Peter Ogorek dreamed of playing in the NBA.
And, at 6 feet 6 inches tall, with interest from the University of Wisconsin-Milwaukee, he thought he had a shot.
'But,' he laughed, 'I quickly found out I didn't have the talent to do that.'
By the end of his freshman year, life had made other plans. And the son of an aircraft mechanic began looking at other opportunities.
He landed on architecture.
It's an interest fueled by his father, Bert Ogorek, who maintained and restored planes while raising a family in the shadow of a small airport in Naperville, Illinois.
'I've always had an interest in how things go together. How do they work? How do they keep the heat in and the cold out?' Ogorek said.
It helped that Ogorek had some experience with building, as well.
'My dad never hired anyone to do anything,' Ogorek chuckled. 'When the house needed a new roof, we put on our work clothes and put on a new roof. When the addition went up, we put on our work clothes and put up the addition.'
So, it wasn't a great leap for Ogorek to pursue building design by the time he got to UWM, where he earned his bachelor's and master's degrees in architecture.
Today, he owns Perspective Design, a nine-employee architectural firm he started in a partners' basement in Milwaukee in 2002.
'We couldn't afford office space. We couldn't afford desks and chairs. It's kind of the classic American story: start in your garage or basement and emerge as a successful business.'
These days, they're above ground in an office in Wauwatosa, but that start-up mindset remains.
'We're not large enough to be able to absorb people who are not billable toward projects,' Ogorek added. 'We don't have receptionists or accountants; everyone is a production-type person, everyone is architecturally trained. We all work on projects.'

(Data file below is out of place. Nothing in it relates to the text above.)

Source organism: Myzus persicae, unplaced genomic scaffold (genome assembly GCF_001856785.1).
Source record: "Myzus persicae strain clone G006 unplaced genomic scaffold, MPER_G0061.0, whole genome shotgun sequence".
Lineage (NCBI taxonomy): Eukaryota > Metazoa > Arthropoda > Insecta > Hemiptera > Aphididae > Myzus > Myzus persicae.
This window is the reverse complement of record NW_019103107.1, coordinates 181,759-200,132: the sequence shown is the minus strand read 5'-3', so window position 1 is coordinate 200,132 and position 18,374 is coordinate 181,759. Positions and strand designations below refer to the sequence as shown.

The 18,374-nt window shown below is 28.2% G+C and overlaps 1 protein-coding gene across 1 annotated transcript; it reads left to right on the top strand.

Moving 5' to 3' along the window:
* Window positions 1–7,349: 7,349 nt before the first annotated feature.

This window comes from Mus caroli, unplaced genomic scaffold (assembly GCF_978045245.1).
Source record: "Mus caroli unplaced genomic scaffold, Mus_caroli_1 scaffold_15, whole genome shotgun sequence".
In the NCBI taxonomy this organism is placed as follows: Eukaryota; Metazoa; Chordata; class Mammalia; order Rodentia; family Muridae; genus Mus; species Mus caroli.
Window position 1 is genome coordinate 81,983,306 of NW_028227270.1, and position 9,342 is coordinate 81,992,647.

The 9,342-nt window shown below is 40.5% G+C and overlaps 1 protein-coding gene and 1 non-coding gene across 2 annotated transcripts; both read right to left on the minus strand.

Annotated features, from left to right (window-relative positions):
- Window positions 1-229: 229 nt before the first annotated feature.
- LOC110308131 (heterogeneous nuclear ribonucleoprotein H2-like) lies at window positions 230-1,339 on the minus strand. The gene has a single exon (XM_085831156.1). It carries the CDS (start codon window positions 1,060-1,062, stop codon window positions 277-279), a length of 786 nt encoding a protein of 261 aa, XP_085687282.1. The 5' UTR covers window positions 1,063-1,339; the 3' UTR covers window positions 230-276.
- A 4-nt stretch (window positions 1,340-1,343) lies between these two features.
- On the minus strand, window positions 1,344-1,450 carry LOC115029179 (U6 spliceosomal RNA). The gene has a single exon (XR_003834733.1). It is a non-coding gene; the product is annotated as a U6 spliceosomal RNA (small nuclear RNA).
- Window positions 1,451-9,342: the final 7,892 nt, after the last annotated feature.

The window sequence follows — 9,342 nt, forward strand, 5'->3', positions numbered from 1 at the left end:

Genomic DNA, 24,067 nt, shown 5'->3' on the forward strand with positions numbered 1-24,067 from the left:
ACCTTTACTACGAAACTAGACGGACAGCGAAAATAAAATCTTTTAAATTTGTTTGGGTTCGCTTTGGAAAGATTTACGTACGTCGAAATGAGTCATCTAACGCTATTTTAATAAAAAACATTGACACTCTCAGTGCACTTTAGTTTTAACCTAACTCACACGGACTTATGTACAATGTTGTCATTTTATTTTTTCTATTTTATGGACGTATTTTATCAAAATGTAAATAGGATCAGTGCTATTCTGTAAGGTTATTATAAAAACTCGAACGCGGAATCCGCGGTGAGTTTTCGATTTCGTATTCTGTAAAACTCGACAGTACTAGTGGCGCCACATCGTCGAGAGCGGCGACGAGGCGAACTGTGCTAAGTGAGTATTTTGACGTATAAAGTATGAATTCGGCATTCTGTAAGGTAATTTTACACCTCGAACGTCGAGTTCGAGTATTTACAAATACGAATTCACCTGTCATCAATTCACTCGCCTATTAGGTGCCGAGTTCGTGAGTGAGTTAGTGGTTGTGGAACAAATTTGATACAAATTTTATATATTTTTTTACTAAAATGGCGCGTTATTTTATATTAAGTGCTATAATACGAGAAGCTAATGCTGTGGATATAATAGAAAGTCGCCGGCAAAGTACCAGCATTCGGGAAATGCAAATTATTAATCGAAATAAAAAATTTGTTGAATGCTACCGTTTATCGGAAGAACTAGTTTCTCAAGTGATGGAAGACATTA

And while their focus is mostly commercial, Ogorek said they take on almost any kind of project.
'We are specialists in being generalists,' Ogorek said. 'We don't do single family homes, and we don't do nuclear power plants. But we try to do everything in between, from small interior office remodeling projects to multiple building sites.'
It helped them survive the recession, although Ogorek said it was still a time for tough choices.
'We had too many people and not enough projects, so one of the hardest things I ever had to do was layoff people. I knew their families. I had to lay off people I considered friends and who were instrumental in our company. It was hard. Either one or two had to go or everyone had to go.'
Fortunately things have rebounded from 2009, when Ogorek estimated the company saw a 40 percent reduction in revenue.
But those days are not forgotten.
'I still think about that. It's always a roller coaster; you either have too much work and not enough people, or not enough work and too many people,' Ogorek said.
JUST THE FACTS
BUSINESS: Perspective Design Inc., 11525 W. North Ave.
CO-OWNER: Peter Ogorek
TYPE OF BUSINESS: architectural firm
PEARLS OF WISDOM: 'Obviously the industry has not been very strong for the last seven, eight years. We've had to become very good at watching every penny.'